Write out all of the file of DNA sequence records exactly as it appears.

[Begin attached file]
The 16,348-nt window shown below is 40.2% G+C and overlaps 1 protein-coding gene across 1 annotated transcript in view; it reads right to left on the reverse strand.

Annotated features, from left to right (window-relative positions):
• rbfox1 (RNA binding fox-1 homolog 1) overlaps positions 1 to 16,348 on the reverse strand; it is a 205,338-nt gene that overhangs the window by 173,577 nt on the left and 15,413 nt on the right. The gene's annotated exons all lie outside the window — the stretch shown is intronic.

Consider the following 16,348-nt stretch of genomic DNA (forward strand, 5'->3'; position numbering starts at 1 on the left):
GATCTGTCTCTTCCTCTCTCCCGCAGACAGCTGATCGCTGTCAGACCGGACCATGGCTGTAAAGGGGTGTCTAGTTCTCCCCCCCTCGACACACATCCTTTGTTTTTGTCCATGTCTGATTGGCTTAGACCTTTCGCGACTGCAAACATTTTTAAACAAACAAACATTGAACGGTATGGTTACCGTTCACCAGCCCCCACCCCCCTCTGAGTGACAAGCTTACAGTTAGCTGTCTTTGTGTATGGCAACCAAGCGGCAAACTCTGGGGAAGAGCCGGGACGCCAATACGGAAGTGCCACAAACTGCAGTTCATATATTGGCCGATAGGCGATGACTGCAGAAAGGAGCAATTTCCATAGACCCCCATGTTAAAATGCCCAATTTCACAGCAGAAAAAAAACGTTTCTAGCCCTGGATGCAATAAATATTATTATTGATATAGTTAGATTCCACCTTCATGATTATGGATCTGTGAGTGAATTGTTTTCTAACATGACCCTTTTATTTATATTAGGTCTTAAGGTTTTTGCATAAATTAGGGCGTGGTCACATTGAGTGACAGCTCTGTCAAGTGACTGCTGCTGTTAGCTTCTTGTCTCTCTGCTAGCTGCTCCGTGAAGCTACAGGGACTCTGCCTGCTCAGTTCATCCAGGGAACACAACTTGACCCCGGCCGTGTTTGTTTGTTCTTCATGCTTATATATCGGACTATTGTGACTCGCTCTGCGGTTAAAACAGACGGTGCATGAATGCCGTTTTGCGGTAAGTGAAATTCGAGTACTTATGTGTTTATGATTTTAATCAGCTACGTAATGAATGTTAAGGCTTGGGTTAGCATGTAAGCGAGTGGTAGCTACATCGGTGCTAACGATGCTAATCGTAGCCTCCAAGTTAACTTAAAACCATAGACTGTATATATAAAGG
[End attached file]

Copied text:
The 16,348-nt window shown below is 40.2% G+C and overlaps 1 protein-coding gene across 1 annotated transcript in view; it reads right to left on the reverse strand.

Annotated features, from left to right (window-relative positions):
• rbfox1 (RNA binding fox-1 homolog 1) overlaps positions 1 to 16,348 on the reverse strand; it is a 205,338-nt gene that overhangs the window by 173,577 nt on the left and 15,413 nt on the right. The gene's annotated exons all lie outside the window — the stretch shown is intronic.

Consider the following 16,348-nt stretch of genomic DNA (forward strand, 5'->3'; position numbering starts at 1 on the left):
GATCTGTCTCTTCCTCTCTCCCGCAGACAGCTGATCGCTGTCAGACCGGACCATGGCTGTAAAGGGGTGTCTAGTTCTCCCCCCCTCGACACACATCCTTTGTTTTTGTCCATGTCTGATTGGCTTAGACCTTTCGCGACTGCAAACATTTTTAAACAAACAAACATTGAACGGTATGGTTACCGTTCACCAGCCCCCACCCCCCTCTGAGTGACAAGCTTACAGTTAGCTGTCTTTGTGTATGGCAACCAAGCGGCAAACTCTGGGGAAGAGCCGGGACGCCAATACGGAAGTGCCACAAACTGCAGTTCATATATTGGCCGATAGGCGATGACTGCAGAAAGGAGCAATTTCCATAGACCCCCATGTTAAAATGCCCAATTTCACAGCAGAAAAAAAACGTTTCTAGCCCTGGATGCAATAAATATTATTATTGATATAGTTAGATTCCACCTTCATGATTATGGATCTGTGAGTGAATTGTTTTCTAACATGACCCTTTTATTTATATTAGGTCTTAAGGTTTTTGCATAAATTAGGGCGTGGTCACATTGAGTGACAGCTCTGTCAAGTGACTGCTGCTGTTAGCTTCTTGTCTCTCTGCTAGCTGCTCCGTGAAGCTACAGGGACTCTGCCTGCTCAGTTCATCCAGGGAACACAACTTGACCCCGGCCGTGTTTGTTTGTTCTTCATGCTTATATATCGGACTATTGTGACTCGCTCTGCGGTTAAAACAGACGGTGCATGAATGCCGTTTTGCGGTAAGTGAAATTCGAGTACTTATGTGTTTATGATTTTAATCAGCTACGTAATGAATGTTAAGGCTTGGGTTAGCATGTAAGCGAGTGGTAGCTACATCGGTGCTAACGATGCTAATCGTAGCCTCCAAGTTAACTTAAAACCATAGACTGTATATATAAAGG